Wednesday, November 30, 2016

Harry Smith is just wild about The Salvation Army

     Our Salvation Army Gala at the Marriott Marquis was lovely last night, and we raised more than $1.1 million.  Emily Ann Roberts, a sweet 18-year-old former finalist on “The Voice,” sang Christmas songs, accompanying herself on guitar and with our Army band and choir.  

     The highlight of the evening of me, though, was when host Harry Smith went off script to talk about his experiences with The Salvation Army. Shortly after he had been asked to come to New York to join CBS 35 years ago, he was taken to 21 and was excited to be in such a big-time celebrity hot spot. While he was eating, some Salvation Army choir members came in and began singing Christmas carols. Since the words were well-known, people joined in.  He saw titans of industry and entertainment singing along with tears in their eyes.  He was told the Army choir did that every year so he decided to have them on his show. He also happened to play tuba so he played on air with the Army band. Last night he joined them onstage to play for us as well.  What a good sport.

    He then said how for 40 years as a journalist whenever he was covering a disaster, he would arrive with his crew and they would travel down some dirt road and see destruction and people wandering around dazed and there to the side would be a Salvation Army truck handing out sandwiches and coffee.  He saw this too at the World Trade Center where the Army had set up a half dozen sites and maintained them throughout the long months of clean up, giving out coffee and sandwiches to all the workers.

     Hearing those testimonies made me all the prouder to work for The SA at this time each year.  I am truly blessed and duly grateful. 

Sunday, November 27, 2016

"Master Harold" . . . and the Boys

     “Master Harold” . . . and the Boys is the most painful of Athol Fugard’s plays for me to journey through. One of our former priests at St. Bart’s who used to say, “Hurt people, hurt people” and that is certainly manifest in this play and the powerful revival it is receiving at The Pershing Square Signature Center, through Dec. 11.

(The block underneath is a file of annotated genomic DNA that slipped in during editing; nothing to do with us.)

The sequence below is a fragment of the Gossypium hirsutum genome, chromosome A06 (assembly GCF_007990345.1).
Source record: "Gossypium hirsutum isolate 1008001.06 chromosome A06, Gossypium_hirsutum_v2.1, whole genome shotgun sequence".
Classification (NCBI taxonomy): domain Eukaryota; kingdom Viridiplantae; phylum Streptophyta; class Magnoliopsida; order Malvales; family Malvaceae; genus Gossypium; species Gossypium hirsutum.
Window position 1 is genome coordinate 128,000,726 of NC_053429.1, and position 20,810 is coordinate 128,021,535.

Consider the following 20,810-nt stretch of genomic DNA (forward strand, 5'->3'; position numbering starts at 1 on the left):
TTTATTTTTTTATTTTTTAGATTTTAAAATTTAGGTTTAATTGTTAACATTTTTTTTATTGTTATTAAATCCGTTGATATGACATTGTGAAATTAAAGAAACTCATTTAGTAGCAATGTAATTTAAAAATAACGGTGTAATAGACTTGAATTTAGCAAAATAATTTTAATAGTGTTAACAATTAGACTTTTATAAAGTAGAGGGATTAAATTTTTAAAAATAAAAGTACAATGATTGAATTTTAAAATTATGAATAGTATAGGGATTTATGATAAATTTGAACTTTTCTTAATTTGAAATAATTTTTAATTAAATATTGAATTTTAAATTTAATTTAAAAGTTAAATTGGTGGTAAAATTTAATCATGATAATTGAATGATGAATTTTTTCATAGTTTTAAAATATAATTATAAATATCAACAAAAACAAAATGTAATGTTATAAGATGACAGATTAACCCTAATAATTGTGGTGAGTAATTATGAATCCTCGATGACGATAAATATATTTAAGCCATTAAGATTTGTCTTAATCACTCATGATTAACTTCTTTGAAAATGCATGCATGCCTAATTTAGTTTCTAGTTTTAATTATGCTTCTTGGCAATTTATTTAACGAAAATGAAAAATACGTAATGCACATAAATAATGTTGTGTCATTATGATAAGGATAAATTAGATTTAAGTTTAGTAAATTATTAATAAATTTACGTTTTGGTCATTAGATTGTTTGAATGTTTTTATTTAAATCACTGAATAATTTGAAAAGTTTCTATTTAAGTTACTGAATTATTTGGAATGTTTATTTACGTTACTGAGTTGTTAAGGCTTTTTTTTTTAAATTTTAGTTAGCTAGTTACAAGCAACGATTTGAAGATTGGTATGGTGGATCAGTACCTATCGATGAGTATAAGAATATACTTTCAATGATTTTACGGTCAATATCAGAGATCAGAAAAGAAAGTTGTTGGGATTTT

The playwright directs his 1982 story of Hally, a lonely young white boy, and his friendship with Sam, a black man, in mid-20th century apartheid South Africa. The performances are heartbreakingly real, making the grief all the stronger when the friendship is abruptly ruptured, perhaps beyond repair.

     Fugard is a white Southern African playwright, actor and director whose work is revered in his country (now), ours and England. He has used his playwriting gifts for more than half a century to highlight the injustices of the apartheid that ruled his country for so long.

     The unjust system is given a human face in his plays, in this one especially touchingly. Hally (Noah Robbins) is a prep school boy of 17 when the play opens in 1950. His friendship with Sam (Leon Addison Brown) goes back to his short pants days when, living in a boarding house with his mother and drunken, invalid father, he used to find refuge in the small room Sam shared with Willie (Sahr Ngaujah), who also is black and in his 40s like Sam.

     “Life felt right-sized in there,” Hally says wistfully one rainy afternoon as he reminisces with Sam in the St. George’s Park Tea Room, which is owned by his mother. (Scenic design by Christopher H. Barreca; lighting by Stephen Strawbridge). Sam works there as a waiter and Willie cleans the floors, when he’s not joking around with Sam or complaining about his girlfriend, whom he beats regularly. The feeling is of three people whose bond goes way back and who are comfortable together without racial division.